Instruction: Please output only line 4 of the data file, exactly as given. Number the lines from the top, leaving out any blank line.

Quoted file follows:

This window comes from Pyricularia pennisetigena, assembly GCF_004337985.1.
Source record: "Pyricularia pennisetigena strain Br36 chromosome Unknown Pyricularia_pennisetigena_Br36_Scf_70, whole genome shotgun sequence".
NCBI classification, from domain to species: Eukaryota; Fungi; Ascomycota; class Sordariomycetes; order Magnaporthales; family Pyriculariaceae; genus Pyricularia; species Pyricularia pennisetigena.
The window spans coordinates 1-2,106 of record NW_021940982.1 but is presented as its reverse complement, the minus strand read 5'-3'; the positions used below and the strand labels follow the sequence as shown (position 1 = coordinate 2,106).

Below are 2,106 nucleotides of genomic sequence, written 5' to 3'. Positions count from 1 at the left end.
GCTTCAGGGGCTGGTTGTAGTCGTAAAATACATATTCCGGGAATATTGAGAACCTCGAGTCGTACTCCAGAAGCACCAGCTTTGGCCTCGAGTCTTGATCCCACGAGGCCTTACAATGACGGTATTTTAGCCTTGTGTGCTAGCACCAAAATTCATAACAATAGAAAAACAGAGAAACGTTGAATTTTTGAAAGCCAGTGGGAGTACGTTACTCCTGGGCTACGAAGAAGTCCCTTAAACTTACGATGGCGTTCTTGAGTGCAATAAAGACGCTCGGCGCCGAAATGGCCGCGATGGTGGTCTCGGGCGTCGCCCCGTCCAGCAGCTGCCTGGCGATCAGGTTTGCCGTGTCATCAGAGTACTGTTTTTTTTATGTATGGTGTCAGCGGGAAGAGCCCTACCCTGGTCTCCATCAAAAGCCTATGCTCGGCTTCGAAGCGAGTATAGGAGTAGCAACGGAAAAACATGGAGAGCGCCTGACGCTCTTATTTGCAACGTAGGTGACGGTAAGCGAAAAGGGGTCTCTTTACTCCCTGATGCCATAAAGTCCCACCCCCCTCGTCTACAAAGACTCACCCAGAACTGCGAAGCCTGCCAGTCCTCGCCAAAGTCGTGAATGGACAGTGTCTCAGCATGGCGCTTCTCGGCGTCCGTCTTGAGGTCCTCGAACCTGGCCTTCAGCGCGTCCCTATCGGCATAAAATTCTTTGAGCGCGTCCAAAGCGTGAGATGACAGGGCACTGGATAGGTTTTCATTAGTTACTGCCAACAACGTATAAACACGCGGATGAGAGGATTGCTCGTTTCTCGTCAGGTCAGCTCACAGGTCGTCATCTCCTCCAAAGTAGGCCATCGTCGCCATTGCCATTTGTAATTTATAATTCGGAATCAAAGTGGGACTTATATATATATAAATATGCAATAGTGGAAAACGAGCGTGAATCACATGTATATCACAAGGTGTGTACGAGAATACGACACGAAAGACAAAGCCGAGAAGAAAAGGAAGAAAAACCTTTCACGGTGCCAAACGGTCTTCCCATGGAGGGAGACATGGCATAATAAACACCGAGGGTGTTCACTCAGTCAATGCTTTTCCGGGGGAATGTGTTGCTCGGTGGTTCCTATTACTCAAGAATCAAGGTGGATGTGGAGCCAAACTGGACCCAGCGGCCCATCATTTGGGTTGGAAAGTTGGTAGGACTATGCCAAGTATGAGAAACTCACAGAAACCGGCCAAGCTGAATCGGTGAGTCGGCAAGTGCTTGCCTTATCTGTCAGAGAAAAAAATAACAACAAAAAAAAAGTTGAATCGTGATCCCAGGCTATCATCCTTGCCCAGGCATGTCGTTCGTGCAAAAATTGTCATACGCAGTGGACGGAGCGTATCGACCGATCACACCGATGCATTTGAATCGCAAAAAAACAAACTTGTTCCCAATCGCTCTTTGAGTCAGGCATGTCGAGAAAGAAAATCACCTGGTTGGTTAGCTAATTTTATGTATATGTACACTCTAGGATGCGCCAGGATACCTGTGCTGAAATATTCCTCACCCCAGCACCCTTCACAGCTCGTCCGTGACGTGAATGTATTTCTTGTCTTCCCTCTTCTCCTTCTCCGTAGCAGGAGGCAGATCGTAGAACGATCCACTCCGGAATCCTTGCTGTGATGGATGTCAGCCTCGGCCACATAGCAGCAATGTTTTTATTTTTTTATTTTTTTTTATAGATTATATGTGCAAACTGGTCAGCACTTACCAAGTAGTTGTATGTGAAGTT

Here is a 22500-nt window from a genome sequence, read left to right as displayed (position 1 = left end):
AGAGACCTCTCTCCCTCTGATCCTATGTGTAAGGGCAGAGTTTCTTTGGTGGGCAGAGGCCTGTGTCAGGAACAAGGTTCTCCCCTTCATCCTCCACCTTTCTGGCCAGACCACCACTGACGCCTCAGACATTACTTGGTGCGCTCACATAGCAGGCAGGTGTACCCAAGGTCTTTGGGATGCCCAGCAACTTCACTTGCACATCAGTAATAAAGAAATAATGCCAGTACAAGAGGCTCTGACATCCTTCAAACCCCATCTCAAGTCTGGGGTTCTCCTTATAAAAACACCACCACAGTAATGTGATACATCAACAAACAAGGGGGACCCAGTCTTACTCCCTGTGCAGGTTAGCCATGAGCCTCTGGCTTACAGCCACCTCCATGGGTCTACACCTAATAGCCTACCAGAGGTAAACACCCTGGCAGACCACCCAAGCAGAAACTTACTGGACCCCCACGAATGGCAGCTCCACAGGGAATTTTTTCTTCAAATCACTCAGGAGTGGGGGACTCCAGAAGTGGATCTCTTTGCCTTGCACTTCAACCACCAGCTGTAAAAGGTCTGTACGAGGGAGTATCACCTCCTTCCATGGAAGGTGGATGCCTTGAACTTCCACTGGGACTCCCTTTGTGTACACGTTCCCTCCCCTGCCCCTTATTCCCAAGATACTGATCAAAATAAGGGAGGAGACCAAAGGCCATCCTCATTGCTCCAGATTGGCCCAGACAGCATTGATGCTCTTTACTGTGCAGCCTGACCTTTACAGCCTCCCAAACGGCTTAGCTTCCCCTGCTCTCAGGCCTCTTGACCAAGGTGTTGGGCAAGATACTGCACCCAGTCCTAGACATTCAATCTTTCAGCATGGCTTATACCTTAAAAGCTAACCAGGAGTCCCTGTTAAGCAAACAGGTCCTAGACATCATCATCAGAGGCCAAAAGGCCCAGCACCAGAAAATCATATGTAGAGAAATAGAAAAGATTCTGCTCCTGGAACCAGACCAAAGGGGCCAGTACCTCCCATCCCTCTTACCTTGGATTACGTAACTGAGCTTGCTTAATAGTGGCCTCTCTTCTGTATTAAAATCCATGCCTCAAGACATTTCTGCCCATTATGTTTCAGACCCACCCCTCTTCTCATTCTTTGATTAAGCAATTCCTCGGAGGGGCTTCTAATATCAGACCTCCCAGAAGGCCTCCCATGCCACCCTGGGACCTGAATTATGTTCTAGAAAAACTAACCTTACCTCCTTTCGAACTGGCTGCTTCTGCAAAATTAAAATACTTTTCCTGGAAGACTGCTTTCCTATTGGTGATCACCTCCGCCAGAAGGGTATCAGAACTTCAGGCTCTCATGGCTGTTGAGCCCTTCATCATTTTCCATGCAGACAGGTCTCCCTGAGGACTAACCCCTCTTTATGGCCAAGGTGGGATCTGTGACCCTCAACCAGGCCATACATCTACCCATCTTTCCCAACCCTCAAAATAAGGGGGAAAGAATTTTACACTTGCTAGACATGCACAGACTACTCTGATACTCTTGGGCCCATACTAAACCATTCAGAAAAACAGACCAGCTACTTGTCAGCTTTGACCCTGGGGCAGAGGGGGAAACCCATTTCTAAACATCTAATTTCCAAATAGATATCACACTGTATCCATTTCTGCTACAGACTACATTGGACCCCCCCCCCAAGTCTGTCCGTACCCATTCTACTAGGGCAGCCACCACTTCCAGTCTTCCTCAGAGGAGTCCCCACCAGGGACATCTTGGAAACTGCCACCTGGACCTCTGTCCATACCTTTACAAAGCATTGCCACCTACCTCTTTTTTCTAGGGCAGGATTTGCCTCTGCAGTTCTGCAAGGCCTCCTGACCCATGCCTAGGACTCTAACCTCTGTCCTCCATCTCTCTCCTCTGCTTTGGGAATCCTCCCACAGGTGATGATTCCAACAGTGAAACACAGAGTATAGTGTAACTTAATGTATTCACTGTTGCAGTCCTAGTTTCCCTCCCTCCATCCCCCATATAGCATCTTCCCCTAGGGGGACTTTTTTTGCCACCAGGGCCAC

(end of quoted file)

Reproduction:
The window spans coordinates 1-2,106 of record NW_021940982.1 but is presented as its reverse complement, the minus strand read 5'-3'; the positions used below and the strand labels follow the sequence as shown (position 1 = coordinate 2,106).